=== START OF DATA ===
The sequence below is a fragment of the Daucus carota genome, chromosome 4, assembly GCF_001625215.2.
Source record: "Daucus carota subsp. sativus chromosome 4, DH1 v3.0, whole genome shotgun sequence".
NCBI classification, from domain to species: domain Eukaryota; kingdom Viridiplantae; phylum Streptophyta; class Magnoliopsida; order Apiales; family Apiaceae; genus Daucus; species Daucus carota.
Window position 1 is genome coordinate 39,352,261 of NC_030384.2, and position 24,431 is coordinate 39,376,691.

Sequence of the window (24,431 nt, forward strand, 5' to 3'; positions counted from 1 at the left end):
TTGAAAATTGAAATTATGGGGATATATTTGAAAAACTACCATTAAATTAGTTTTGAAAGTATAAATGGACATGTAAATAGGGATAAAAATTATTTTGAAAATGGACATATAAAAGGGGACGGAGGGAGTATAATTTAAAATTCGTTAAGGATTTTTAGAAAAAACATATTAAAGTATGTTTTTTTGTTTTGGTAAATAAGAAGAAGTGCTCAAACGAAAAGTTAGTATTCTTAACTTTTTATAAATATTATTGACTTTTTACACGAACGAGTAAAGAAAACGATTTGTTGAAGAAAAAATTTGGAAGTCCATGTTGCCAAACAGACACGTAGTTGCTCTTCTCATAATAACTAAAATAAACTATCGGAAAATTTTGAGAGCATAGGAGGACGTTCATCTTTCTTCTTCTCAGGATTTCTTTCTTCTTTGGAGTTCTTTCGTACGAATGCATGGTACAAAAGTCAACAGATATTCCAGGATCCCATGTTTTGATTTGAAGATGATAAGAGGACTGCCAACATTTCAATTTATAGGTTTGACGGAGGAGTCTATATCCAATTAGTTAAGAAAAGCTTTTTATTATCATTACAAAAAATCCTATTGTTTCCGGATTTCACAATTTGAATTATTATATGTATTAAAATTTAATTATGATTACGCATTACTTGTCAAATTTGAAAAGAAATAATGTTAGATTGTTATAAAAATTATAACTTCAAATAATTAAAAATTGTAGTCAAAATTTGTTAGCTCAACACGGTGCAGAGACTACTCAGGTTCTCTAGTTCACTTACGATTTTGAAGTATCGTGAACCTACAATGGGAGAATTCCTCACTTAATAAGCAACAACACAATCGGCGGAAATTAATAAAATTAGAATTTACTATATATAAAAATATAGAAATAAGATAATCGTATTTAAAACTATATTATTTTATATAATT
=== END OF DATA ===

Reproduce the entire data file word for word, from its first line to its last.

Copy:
The sequence below is a fragment of the Daucus carota genome, chromosome 4, assembly GCF_001625215.2.
Source record: "Daucus carota subsp. sativus chromosome 4, DH1 v3.0, whole genome shotgun sequence".
NCBI classification, from domain to species: domain Eukaryota; kingdom Viridiplantae; phylum Streptophyta; class Magnoliopsida; order Apiales; family Apiaceae; genus Daucus; species Daucus carota.
Window position 1 is genome coordinate 39,352,261 of NC_030384.2, and position 24,431 is coordinate 39,376,691.

Sequence of the window (24,431 nt, forward strand, 5' to 3'; positions counted from 1 at the left end):
TTGAAAATTGAAATTATGGGGATATATTTGAAAAACTACCATTAAATTAGTTTTGAAAGTATAAATGGACATGTAAATAGGGATAAAAATTATTTTGAAAATGGACATATAAAAGGGGACGGAGGGAGTATAATTTAAAATTCGTTAAGGATTTTTAGAAAAAACATATTAAAGTATGTTTTTTTGTTTTGGTAAATAAGAAGAAGTGCTCAAACGAAAAGTTAGTATTCTTAACTTTTTATAAATATTATTGACTTTTTACACGAACGAGTAAAGAAAACGATTTGTTGAAGAAAAAATTTGGAAGTCCATGTTGCCAAACAGACACGTAGTTGCTCTTCTCATAATAACTAAAATAAACTATCGGAAAATTTTGAGAGCATAGGAGGACGTTCATCTTTCTTCTTCTCAGGATTTCTTTCTTCTTTGGAGTTCTTTCGTACGAATGCATGGTACAAAAGTCAACAGATATTCCAGGATCCCATGTTTTGATTTGAAGATGATAAGAGGACTGCCAACATTTCAATTTATAGGTTTGACGGAGGAGTCTATATCCAATTAGTTAAGAAAAGCTTTTTATTATCATTACAAAAAATCCTATTGTTTCCGGATTTCACAATTTGAATTATTATATGTATTAAAATTTAATTATGATTACGCATTACTTGTCAAATTTGAAAAGAAATAATGTTAGATTGTTATAAAAATTATAACTTCAAATAATTAAAAATTGTAGTCAAAATTTGTTAGCTCAACACGGTGCAGAGACTACTCAGGTTCTCTAGTTCACTTACGATTTTGAAGTATCGTGAACCTACAATGGGAGAATTCCTCACTTAATAAGCAACAACACAATCGGCGGAAATTAATAAAATTAGAATTTACTATATATAAAAATATAGAAATAAGATAATCGTATTTAAAACTATATTATTTTATATAATT